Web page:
For the past few years I have been using a cheap 5" orbit sander and I finally decided it was time to upgrade. I settled on the Ridgid R26111 from my local Home Depot. Some people may say that purchasing a Ridgid isn't much of an upgrade, but I have several Ridgid tools and I love how they perform. Not only did I want a better brand of tool, but I also wanted a 6" model opposed to the 5" that I was currently using. Right out of the box I could tell this thing was a beast. The sander comes with an allen wrench, three 80 grit sanding disks, dust collector bag, and a handle that attaches to the front of the sander for added comfort while using it. Two things that I really like with this model are the soft start and variable speed options. I feel that I have more control over the amount of sanding that I am doing on a work piece and I can slow the rotation down if I am working close to a corner or edge. The feel of the sander is nice. It sits well in my hands and the trigger, trigger lock and speed adjustments are easy to get to. Since this model weighs just over 7lbs, I don't foresee myself doing much detail sanding with it. However, the weight helps out tremendously when sanding large flat surfaces. The 80 grit paper that comes with the sander is pretty cheap. It is a hook & loop system so finding sandpaper will be relatively easy. Home Depot sells the brand Diablo, which is good, but there are only a few grits available in a 6" disk size. I believe the best sandpaper for the cost is available at Klingspor. Investing in good sandpaper will not only get the job done faster, but it also save you money in the long run. The dust collection bag that comes with the sander is small and may fill up quickly, but you have the option of removing the bag and hooking up directly to a vacuum system. Overall, I am happy with this sander. It performs much better than my last ROS and gets the job done in much less time. Happy sanding.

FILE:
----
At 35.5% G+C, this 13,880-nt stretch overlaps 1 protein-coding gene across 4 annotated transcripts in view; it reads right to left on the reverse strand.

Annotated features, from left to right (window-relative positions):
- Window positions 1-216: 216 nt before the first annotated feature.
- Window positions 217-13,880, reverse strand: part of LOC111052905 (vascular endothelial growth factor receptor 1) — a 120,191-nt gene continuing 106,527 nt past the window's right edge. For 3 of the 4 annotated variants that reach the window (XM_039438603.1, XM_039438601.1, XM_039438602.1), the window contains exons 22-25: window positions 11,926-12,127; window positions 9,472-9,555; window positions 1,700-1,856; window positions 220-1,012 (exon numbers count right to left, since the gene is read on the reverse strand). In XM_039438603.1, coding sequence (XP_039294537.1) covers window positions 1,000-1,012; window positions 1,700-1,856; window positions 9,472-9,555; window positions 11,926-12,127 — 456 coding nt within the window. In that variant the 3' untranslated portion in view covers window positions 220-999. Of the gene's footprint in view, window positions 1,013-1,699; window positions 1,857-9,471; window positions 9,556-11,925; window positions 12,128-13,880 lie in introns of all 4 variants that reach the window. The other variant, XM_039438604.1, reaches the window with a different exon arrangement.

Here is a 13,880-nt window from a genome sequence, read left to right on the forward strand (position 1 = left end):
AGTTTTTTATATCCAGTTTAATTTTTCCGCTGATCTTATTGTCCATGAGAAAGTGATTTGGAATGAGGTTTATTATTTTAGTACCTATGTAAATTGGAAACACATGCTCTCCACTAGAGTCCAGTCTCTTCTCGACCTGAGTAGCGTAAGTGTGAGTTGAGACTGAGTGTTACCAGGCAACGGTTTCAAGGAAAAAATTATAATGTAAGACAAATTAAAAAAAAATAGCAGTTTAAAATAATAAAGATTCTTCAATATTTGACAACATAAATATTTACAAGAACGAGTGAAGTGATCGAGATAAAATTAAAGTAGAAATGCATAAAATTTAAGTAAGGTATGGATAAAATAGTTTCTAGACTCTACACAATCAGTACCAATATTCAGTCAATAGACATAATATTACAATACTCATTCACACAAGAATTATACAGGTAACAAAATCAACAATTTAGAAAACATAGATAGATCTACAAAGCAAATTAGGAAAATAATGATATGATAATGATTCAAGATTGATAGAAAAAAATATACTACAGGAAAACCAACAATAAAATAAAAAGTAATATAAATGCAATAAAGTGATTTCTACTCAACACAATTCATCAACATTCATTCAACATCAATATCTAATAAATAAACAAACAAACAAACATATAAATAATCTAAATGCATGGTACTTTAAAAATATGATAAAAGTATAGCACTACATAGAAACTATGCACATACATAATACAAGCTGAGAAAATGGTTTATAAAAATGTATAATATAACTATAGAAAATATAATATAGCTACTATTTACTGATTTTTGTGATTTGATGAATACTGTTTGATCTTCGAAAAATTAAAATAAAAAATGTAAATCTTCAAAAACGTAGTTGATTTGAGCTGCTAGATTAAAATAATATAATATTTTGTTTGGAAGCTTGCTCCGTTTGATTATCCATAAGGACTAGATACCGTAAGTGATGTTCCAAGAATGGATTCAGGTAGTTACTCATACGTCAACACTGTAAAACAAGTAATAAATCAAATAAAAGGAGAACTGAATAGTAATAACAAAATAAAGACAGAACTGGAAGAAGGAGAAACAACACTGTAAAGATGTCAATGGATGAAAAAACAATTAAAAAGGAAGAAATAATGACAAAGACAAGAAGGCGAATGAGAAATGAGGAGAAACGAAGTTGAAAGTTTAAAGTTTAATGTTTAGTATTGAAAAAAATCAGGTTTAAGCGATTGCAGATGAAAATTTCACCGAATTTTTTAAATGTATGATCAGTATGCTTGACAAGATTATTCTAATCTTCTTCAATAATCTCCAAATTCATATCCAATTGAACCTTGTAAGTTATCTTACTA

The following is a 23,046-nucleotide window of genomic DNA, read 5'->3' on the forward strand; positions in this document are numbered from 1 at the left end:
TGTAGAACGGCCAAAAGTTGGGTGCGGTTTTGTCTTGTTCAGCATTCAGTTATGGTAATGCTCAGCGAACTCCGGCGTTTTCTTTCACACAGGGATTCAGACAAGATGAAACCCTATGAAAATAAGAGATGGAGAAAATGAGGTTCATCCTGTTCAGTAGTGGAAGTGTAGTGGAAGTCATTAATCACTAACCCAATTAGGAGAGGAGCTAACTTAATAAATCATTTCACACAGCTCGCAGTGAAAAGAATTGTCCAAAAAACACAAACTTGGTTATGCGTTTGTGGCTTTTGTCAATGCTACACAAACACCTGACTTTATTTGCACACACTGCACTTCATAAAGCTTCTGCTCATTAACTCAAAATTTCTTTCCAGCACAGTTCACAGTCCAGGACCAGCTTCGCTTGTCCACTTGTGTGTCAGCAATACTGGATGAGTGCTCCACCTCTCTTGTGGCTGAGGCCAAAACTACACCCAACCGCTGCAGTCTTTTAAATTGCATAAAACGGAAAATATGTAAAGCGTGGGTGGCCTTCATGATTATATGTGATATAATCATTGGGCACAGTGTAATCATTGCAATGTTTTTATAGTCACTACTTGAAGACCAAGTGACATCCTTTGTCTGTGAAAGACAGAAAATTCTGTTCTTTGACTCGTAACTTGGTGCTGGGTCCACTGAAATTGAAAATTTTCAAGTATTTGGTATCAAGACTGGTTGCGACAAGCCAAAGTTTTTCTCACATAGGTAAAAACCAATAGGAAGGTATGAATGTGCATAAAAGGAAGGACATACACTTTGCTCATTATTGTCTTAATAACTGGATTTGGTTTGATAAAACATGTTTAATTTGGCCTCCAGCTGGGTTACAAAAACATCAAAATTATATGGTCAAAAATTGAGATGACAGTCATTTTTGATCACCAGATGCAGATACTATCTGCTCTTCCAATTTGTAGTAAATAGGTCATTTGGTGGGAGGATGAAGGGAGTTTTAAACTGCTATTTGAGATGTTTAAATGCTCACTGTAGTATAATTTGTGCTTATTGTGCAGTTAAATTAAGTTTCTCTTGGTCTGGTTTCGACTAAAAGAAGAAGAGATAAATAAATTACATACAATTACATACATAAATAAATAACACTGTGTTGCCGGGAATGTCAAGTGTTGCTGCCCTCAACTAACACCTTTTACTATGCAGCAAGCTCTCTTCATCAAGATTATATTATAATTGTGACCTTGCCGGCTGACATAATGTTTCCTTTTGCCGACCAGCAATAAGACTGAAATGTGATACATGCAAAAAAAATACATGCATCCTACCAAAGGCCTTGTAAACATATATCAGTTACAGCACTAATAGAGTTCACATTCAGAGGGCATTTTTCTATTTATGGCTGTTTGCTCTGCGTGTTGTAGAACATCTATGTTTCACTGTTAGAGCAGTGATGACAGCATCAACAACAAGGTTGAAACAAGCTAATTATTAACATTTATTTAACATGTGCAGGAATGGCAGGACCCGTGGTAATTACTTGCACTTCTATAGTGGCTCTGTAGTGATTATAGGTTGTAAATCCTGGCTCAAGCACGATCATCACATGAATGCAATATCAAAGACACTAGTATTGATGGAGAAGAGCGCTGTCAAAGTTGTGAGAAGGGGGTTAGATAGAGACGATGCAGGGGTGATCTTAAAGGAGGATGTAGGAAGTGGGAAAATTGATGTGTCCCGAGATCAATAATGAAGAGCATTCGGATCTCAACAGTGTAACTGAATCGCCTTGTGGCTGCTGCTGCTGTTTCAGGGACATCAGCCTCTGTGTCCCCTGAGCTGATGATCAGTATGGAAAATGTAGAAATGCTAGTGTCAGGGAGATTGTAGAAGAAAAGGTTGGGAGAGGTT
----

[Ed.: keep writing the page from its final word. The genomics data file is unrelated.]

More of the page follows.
Link to the Ridgid R26111 - click here.
Link to Klinspor's Website - click here
In this segment of the tutorial, I will show you the steps taken to get all of your pieces cut for the caddy. I chose to use pine for this tutorial, but you can use any species of wood that you would like. All of the pieces were cut from a 1" X 6" X 6' board. The first thing I did was layout my measurements for each piece needed. I cut all of my pieces to a rough dimension prior to cutting everything to it's final dimension (Picture 1).
Now it was time to cut the pieces to their final dimensions. I used my table saw sled for these cuts because it made things much easier. I attached a stop board to the sled and made repetitive cuts. First, I cut the sides and then the bottom, handle and rails (Pictures 2 & 3).
Next, I decided to focus on the side boards for the caddy. To get the angle needed on both side of the board, measure 5/8" each way from the center of the board along the top side and then measure 6-3/8" up from the bottom of the board and make a mark. Simply connect your 5/8" mark to your 6-3/8" mark and you will have your angle. The angle is completely up to you, but this is the original angle that I came up with and I like the end result (Picture 4).
There are many techniques that you can use to cut the angles on your board. Since I was going to be making a bunch of caddies, I decided to make a jig to give me repetitive cuts without having to layout every board. I found out that if I set my miter gauge to 24 degrees, I would get the proper angle needed for my side pieces. I added a fence with a support board at 90 degrees to hold the side board in place while cutting. All you have to do is slide your fence along the face of the miter gauge (while set at 24 degrees) until the blade lines up with the marks on your side board. Once the blade and marks line up, add two screws to your gauge to hold the fence in place (Picture 5 & 6).